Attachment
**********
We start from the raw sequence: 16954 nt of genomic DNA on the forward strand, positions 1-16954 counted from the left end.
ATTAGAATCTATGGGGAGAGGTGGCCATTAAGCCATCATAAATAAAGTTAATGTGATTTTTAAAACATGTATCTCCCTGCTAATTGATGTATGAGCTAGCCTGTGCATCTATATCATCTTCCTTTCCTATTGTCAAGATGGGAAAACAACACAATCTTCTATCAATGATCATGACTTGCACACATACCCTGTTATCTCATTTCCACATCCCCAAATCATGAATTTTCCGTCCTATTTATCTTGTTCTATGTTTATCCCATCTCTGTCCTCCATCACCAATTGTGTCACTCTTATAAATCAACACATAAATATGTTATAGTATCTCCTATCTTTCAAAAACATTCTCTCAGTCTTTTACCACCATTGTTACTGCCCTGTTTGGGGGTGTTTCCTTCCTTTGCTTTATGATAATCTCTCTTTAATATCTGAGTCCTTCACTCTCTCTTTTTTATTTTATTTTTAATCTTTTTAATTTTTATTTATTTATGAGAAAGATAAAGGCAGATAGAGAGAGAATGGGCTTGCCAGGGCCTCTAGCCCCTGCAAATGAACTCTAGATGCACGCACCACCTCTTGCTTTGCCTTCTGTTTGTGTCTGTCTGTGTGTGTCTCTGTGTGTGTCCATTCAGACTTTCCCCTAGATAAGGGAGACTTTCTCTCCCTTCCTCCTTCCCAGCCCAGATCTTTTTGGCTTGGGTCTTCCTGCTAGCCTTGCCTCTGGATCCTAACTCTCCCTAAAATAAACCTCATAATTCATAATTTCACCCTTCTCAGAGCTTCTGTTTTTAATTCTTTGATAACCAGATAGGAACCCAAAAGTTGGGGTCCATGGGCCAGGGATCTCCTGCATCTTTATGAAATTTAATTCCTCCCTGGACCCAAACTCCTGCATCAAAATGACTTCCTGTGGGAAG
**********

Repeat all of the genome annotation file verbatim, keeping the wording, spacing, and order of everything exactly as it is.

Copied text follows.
We start from the raw sequence: 16954 nt of genomic DNA on the forward strand, positions 1-16954 counted from the left end.
ATTAGAATCTATGGGGAGAGGTGGCCATTAAGCCATCATAAATAAAGTTAATGTGATTTTTAAAACATGTATCTCCCTGCTAATTGATGTATGAGCTAGCCTGTGCATCTATATCATCTTCCTTTCCTATTGTCAAGATGGGAAAACAACACAATCTTCTATCAATGATCATGACTTGCACACATACCCTGTTATCTCATTTCCACATCCCCAAATCATGAATTTTCCGTCCTATTTATCTTGTTCTATGTTTATCCCATCTCTGTCCTCCATCACCAATTGTGTCACTCTTATAAATCAACACATAAATATGTTATAGTATCTCCTATCTTTCAAAAACATTCTCTCAGTCTTTTACCACCATTGTTACTGCCCTGTTTGGGGGTGTTTCCTTCCTTTGCTTTATGATAATCTCTCTTTAATATCTGAGTCCTTCACTCTCTCTTTTTTATTTTATTTTTAATCTTTTTAATTTTTATTTATTTATGAGAAAGATAAAGGCAGATAGAGAGAGAATGGGCTTGCCAGGGCCTCTAGCCCCTGCAAATGAACTCTAGATGCACGCACCACCTCTTGCTTTGCCTTCTGTTTGTGTCTGTCTGTGTGTGTCTCTGTGTGTGTCCATTCAGACTTTCCCCTAGATAAGGGAGACTTTCTCTCCCTTCCTCCTTCCCAGCCCAGATCTTTTTGGCTTGGGTCTTCCTGCTAGCCTTGCCTCTGGATCCTAACTCTCCCTAAAATAAACCTCATAATTCATAATTTCACCCTTCTCAGAGCTTCTGTTTTTAATTCTTTGATAACCAGATAGGAACCCAAAAGTTGGGGTCCATGGGCCAGGGATCTCCTGCATCTTTATGAAATTTAATTCCTCCCTGGACCCAAACTCCTGCATCAAAATGACTTCCTGTGGGAAG